What To Know About Joint Ownership Estates
When most people think about estate planning, they think about writing a will, in which they bequeath all their worldly goods to their surviving relatives and friends. However, some kinds of property, such as jointly owned property, do not pass through a will. Instead, when one joint owner dies, the property passes directly to the other joint owner. This transfer is immediate, and no probate process is necessary.
There are many different types of property that you can own jointly, including bank accounts, family cars, and homes. Particularly in old age, people hold bank accounts or stocks in joint ownership with their spouse, with one or more children, or with friends.
Should you put property in joint ownership as part of your estate plan? The answer depends on your circumstances. Most lawyers urge caution. You may want to avoid joint ownership in the following circumstances:
- When you don’t want to lose control. Giving someone co-ownership gives him or her co-control. For example, if you make your son a co-owner of your house, you cannot sell or mortgage the house unless he agrees. If you do sell the house, your son may be entitled to part of the proceeds.
- When you cannot be sure of your co-owner. An untrustworthy co-owner could withdraw all the money from a jointly held bank account, or creditors of the co-owner could put a lien on the co-owned property. Moreover, if the co-owner were to become legally incapacitated, you would not be able to sell or transfer titled property, such as a home, without going through a cumbersome court proceeding.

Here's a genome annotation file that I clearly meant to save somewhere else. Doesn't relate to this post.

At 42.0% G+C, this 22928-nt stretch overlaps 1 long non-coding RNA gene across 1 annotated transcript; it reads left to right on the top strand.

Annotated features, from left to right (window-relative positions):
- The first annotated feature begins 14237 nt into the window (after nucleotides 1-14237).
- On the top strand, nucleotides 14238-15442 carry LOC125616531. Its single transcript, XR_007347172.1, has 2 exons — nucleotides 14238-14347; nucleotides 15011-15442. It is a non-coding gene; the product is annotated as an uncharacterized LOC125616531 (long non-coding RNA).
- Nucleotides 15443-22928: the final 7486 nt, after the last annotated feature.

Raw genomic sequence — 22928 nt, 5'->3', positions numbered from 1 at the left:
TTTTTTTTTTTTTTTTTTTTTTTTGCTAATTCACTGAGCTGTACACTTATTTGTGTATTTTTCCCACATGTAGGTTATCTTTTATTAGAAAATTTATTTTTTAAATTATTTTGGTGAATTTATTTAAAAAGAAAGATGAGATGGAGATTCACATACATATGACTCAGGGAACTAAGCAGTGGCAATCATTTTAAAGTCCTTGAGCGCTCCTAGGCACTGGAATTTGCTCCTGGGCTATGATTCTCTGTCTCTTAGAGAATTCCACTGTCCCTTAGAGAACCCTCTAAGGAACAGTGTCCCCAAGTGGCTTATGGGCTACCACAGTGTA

- When you are in a shaky marriage. In most states, separate property becomes marital property once it is transferred into joint names, which means it can be divided between spouses in the event of divorce.
- When your intentions may change. When you transfer property into joint tenancy, you make a gift of one-half of the property to the new joint tenant. If you later change your mind, you can’t undo the gift.
- When you are using co-ownership to substitute for a will. Joint tenancy is seldom a complete substitute for a will. The reason is that a deceased person almost always has some property that was not jointly owned, so probate may still be necessary. Joint tenancy also does not help if all the joint tenants die at the same time. Each joint owner still needs a will.
- When co-ownership might cause confusion after your death. For example, it might be unclear whether a bank account held in joint ownership was created to help a child manage bill payments or whether the money in the account was intended as a gift. This type of confusion could cause strife among heirs.
Even if none of the above red flags seem to apply to you, you still should exercise caution in using joint accounts. They may result in unexpected tax consequences for either or both owners and may also affect your eligibility for public benefits such as Medicaid. Talk to your lawyer about the legal implications of joint property ownership.